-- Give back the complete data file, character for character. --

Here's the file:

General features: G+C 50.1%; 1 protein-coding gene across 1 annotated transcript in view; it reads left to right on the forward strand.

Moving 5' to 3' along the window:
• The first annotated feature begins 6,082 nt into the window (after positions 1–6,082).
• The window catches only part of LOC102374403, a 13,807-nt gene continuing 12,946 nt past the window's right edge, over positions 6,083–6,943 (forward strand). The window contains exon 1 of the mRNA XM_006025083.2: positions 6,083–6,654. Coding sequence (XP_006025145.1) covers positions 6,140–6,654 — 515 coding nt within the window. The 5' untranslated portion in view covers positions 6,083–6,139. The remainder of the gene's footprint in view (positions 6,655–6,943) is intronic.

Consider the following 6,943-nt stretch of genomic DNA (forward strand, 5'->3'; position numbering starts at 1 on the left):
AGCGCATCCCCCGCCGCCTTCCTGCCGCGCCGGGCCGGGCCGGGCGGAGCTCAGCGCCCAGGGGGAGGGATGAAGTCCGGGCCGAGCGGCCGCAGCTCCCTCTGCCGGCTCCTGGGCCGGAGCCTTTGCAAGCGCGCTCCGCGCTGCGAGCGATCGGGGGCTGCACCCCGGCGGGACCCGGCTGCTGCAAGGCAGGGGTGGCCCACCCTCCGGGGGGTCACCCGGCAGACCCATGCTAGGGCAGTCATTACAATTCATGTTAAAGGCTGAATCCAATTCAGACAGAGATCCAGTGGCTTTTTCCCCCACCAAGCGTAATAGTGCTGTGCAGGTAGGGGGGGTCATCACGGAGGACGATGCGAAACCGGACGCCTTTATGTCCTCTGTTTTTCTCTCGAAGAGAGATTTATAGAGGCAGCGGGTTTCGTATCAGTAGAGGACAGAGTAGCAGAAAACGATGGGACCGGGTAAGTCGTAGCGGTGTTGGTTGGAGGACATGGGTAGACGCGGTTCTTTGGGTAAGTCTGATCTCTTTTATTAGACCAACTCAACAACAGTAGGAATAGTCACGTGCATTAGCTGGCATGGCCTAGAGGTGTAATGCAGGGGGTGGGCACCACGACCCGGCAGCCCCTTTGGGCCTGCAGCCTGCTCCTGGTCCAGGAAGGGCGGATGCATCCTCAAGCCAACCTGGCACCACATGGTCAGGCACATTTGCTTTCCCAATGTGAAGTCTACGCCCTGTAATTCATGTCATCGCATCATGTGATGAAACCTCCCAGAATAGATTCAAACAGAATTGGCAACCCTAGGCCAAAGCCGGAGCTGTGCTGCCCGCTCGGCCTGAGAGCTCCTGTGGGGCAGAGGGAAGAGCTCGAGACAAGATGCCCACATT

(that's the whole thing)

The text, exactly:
General features: G+C 50.1%; 1 protein-coding gene across 1 annotated transcript in view; it reads left to right on the forward strand.

Moving 5' to 3' along the window:
• The first annotated feature begins 6,082 nt into the window (after positions 1–6,082).
• The window catches only part of LOC102374403, a 13,807-nt gene continuing 12,946 nt past the window's right edge, over positions 6,083–6,943 (forward strand). The window contains exon 1 of the mRNA XM_006025083.2: positions 6,083–6,654. Coding sequence (XP_006025145.1) covers positions 6,140–6,654 — 515 coding nt within the window. The 5' untranslated portion in view covers positions 6,083–6,139. The remainder of the gene's footprint in view (positions 6,655–6,943) is intronic.

Consider the following 6,943-nt stretch of genomic DNA (forward strand, 5'->3'; position numbering starts at 1 on the left):
AGCGCATCCCCCGCCGCCTTCCTGCCGCGCCGGGCCGGGCCGGGCGGAGCTCAGCGCCCAGGGGGAGGGATGAAGTCCGGGCCGAGCGGCCGCAGCTCCCTCTGCCGGCTCCTGGGCCGGAGCCTTTGCAAGCGCGCTCCGCGCTGCGAGCGATCGGGGGCTGCACCCCGGCGGGACCCGGCTGCTGCAAGGCAGGGGTGGCCCACCCTCCGGGGGGTCACCCGGCAGACCCATGCTAGGGCAGTCATTACAATTCATGTTAAAGGCTGAATCCAATTCAGACAGAGATCCAGTGGCTTTTTCCCCCACCAAGCGTAATAGTGCTGTGCAGGTAGGGGGGGTCATCACGGAGGACGATGCGAAACCGGACGCCTTTATGTCCTCTGTTTTTCTCTCGAAGAGAGATTTATAGAGGCAGCGGGTTTCGTATCAGTAGAGGACAGAGTAGCAGAAAACGATGGGACCGGGTAAGTCGTAGCGGTGTTGGTTGGAGGACATGGGTAGACGCGGTTCTTTGGGTAAGTCTGATCTCTTTTATTAGACCAACTCAACAACAGTAGGAATAGTCACGTGCATTAGCTGGCATGGCCTAGAGGTGTAATGCAGGGGGTGGGCACCACGACCCGGCAGCCCCTTTGGGCCTGCAGCCTGCTCCTGGTCCAGGAAGGGCGGATGCATCCTCAAGCCAACCTGGCACCACATGGTCAGGCACATTTGCTTTCCCAATGTGAAGTCTACGCCCTGTAATTCATGTCATCGCATCATGTGATGAAACCTCCCAGAATAGATTCAAACAGAATTGGCAACCCTAGGCCAAAGCCGGAGCTGTGCTGCCCGCTCGGCCTGAGAGCTCCTGTGGGGCAGAGGGAAGAGCTCGAGACAAGATGCCCACATT